Childhood diarrhea (CHD hereafter) is caused by enteric pathogenic bacteria, viruses, and parasites [1, 2]. CHD remains a major public health threat with nearly 1.7 billion cases occurring annually in the second for 578,000 deaths. CHD spreads from person to person, aggravated by poor personal hygiene  and poor quality of water, sanitation and hygiene that account for 1.7 million deaths, with a significant majority of deaths in developing countries .
Global estimates of deaths from CHD have shown a decline from 2.5 million in 2000 to 1.4 million in 2010  which is still spread all over the world, especially in developing regions such as Africa, South East Asia, and the Eastern Mediterranean, where there is rapid population growth, increased urbanization, limited infrastructures and health system [2, 7]. While mortality rate declined globally but in Africa,the region is seven times higher than that in the European region [8, 9]. Althoughmortality attributed to CHD has decreased significantly over the past 15 years, the morbidity has changed little, but in 2013,578,000 died from CHD , 54% of these deaths were in Sub-Saharan and 25% in Nigeria [11, 12], that the third leading cause of death in children in Ghana.
However, in Ethiopia, annually, CHD kills half a million children next to pneumonia that affected by poor sanitation, shortage of clean water supply and poor personal hygiene, responsible for 90% of CHD occurrence . The 2011 Demographic and Health Survey Ethiopia (EDHS) findings showed that 13% of the children had a CHD in two weeks including South Nation Nationality and People Region (SNNPR) . The proportion of CHD morbidity in Ethiopia is about 22.6% in the different regions with a median of 45%. Similarly, in the northwest parts of Ethiopia, the annual incidence rate was 155.3 per 1,000 populations at risk with varied greatly across the study districts . The previous study in this study area reported that socio economic and environmental factors contributed CHD in Sheko district, Bench Maji Zone, southwest Ethiopia . Additionally this study area is noticed as a CHD hotspot areas due to multiple factors that need due attentions (Fig. 1).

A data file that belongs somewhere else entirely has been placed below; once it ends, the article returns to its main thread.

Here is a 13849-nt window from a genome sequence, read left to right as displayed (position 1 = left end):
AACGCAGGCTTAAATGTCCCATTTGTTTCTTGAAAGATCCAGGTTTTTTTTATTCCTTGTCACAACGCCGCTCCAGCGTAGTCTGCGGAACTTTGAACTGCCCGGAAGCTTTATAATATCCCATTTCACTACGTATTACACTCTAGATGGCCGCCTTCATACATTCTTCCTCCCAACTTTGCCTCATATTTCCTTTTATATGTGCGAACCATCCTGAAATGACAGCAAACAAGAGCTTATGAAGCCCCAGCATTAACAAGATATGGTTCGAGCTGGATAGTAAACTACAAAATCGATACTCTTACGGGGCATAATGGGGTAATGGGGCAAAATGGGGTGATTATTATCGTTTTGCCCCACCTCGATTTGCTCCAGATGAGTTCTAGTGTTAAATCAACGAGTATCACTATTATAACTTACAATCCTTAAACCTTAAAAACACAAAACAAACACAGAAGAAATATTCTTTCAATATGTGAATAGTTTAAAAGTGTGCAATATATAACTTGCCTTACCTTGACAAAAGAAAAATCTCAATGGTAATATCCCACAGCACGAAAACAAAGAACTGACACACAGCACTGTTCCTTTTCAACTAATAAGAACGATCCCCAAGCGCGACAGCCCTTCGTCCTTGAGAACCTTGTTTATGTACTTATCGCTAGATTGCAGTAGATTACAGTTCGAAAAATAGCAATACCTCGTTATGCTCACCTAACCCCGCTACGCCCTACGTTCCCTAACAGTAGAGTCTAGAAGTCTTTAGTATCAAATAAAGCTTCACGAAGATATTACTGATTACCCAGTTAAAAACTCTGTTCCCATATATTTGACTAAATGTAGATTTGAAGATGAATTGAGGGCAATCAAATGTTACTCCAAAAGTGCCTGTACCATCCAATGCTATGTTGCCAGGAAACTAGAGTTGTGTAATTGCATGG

To curve the burden of CHD, improvements in water, sanitation, and hygiene have been considered key public health interventions in low- and middle-income countries . Among various interventions of CHD, handwashing is the simplest and most effective way to prevent diarrhea on under five children . Mainly, hand wash with soap has significant effects on CHDthat reduce by 42–47% .The level of CHD risk is too variable like higher among children whose mothers did not wash hand with soap before food preparation, feeding and after leaving the toilet .Moreover, hygiene interventions, particularly the provision of soap for handwashing, effectively reduce diarrhea morbidity, and there does not appear to be evidence that compliance falls over time.
A study revealed that the prevalence of CHD was 18.3 % that is affected by individual and community level factors, summarized as the following, not washing hands during critical times were 4.6 times risk for CHD while sharing the same residence with domestic animals were 2.87 times more at risk for CHD. Particularly obtaining drinking water from unimproved sources was 2.53 times riskier for CHD. In addition, mothers with limited knowledge about diarrhea were 76% less likely at risk for CHD, and starting supplementary child feeding at age less than six months were 35% less likely risky for CHD . This factor implies multiple interventions are required to prevent CHD with factorial design.